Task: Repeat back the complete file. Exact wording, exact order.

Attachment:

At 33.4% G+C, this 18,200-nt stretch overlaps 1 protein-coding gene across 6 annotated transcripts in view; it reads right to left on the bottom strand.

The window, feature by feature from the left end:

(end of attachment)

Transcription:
At 33.4% G+C, this 18,200-nt stretch overlaps 1 protein-coding gene across 6 annotated transcripts in view; it reads right to left on the bottom strand.

The window, feature by feature from the left end: